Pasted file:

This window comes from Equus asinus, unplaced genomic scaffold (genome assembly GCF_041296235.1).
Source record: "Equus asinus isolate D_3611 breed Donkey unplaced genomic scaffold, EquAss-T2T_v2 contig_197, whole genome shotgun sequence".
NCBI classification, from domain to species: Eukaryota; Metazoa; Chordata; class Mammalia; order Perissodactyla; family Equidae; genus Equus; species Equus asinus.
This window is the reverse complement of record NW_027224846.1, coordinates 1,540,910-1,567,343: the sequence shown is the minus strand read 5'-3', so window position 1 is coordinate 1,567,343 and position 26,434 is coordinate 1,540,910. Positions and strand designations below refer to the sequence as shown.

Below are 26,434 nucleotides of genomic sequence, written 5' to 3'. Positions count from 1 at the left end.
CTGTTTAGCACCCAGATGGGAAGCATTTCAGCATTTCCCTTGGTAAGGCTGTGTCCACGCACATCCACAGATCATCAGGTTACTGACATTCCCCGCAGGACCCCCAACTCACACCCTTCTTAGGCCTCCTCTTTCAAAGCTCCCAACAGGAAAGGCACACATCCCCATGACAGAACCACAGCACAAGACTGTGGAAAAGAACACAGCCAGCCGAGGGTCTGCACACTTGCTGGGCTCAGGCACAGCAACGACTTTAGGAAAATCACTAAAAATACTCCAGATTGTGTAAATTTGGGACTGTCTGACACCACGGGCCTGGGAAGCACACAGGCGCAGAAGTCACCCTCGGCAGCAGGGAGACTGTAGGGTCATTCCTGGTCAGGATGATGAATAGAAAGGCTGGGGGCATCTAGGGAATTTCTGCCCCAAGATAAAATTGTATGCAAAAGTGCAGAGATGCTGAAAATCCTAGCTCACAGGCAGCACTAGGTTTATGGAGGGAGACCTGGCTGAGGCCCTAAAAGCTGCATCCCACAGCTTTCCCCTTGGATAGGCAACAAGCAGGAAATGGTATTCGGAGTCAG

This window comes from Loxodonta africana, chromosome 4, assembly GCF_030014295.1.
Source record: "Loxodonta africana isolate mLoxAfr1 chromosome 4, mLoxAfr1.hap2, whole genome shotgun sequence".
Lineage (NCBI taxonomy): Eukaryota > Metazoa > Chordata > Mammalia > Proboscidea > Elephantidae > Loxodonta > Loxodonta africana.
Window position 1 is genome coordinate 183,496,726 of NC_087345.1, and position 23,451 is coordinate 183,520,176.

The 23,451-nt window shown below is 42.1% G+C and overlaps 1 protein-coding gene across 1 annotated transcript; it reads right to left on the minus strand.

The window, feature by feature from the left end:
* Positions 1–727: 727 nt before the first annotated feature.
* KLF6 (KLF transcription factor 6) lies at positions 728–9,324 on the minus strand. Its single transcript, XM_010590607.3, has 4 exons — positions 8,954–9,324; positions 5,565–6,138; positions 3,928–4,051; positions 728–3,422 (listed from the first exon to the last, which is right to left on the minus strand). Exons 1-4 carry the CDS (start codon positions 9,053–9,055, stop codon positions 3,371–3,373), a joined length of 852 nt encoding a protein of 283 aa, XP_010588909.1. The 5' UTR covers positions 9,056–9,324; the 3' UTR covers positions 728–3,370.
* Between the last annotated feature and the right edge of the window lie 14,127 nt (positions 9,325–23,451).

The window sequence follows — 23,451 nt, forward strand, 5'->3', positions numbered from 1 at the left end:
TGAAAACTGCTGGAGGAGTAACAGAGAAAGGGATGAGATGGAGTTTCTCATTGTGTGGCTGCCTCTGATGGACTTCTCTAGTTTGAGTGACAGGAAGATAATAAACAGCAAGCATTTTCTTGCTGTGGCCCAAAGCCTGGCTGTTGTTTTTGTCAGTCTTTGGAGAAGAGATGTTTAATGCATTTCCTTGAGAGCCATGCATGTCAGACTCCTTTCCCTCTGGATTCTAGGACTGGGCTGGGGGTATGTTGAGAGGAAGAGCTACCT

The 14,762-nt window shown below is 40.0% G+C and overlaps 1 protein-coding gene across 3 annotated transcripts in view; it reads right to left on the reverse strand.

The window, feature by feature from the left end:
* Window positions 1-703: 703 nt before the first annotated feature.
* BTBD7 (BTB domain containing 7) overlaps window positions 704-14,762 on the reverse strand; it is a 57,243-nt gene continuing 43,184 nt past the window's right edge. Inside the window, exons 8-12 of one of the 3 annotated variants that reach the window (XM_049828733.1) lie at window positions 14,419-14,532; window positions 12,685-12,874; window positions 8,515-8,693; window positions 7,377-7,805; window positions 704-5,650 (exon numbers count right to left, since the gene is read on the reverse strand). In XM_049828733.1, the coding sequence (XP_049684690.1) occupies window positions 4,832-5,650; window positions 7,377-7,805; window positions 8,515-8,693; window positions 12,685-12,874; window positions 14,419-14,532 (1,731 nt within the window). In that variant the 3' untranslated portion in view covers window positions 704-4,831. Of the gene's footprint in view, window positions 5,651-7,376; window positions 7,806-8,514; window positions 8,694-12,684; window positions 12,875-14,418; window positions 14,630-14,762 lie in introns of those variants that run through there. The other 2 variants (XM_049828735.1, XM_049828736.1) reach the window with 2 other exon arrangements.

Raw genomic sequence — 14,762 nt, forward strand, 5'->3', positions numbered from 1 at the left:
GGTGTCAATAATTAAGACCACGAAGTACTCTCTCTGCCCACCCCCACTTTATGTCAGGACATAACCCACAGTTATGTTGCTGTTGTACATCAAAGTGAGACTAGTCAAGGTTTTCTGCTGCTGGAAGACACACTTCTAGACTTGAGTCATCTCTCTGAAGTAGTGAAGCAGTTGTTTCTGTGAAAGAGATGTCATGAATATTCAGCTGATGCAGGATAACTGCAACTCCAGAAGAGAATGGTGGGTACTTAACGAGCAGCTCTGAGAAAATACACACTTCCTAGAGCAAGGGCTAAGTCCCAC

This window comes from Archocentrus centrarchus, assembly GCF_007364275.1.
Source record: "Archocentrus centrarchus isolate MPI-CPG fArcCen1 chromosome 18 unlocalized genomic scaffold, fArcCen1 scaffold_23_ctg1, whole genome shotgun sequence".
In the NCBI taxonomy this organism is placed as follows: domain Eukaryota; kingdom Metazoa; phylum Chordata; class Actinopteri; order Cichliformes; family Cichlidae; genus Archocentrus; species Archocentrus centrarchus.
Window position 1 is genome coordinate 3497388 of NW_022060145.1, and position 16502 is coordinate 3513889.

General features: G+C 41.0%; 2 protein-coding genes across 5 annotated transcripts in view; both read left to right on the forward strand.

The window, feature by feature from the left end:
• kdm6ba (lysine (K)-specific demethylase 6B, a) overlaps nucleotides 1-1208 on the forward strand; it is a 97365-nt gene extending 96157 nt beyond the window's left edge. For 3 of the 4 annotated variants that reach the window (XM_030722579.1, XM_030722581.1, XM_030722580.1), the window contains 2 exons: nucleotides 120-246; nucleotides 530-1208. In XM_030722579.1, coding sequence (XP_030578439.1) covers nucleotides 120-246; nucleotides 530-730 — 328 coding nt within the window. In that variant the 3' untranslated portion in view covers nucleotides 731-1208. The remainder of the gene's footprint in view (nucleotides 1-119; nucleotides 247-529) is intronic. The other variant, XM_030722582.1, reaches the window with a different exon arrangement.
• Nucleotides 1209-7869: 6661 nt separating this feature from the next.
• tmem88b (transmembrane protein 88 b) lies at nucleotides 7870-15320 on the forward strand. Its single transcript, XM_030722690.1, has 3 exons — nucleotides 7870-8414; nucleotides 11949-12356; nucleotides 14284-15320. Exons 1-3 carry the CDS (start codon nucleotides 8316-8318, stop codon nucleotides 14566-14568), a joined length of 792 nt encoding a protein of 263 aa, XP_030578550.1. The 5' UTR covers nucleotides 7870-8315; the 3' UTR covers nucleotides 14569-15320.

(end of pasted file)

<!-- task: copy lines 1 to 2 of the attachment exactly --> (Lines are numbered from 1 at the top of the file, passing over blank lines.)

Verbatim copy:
This window comes from Equus asinus, unplaced genomic scaffold (genome assembly GCF_041296235.1).
Source record: "Equus asinus isolate D_3611 breed Donkey unplaced genomic scaffold, EquAss-T2T_v2 contig_197, whole genome shotgun sequence".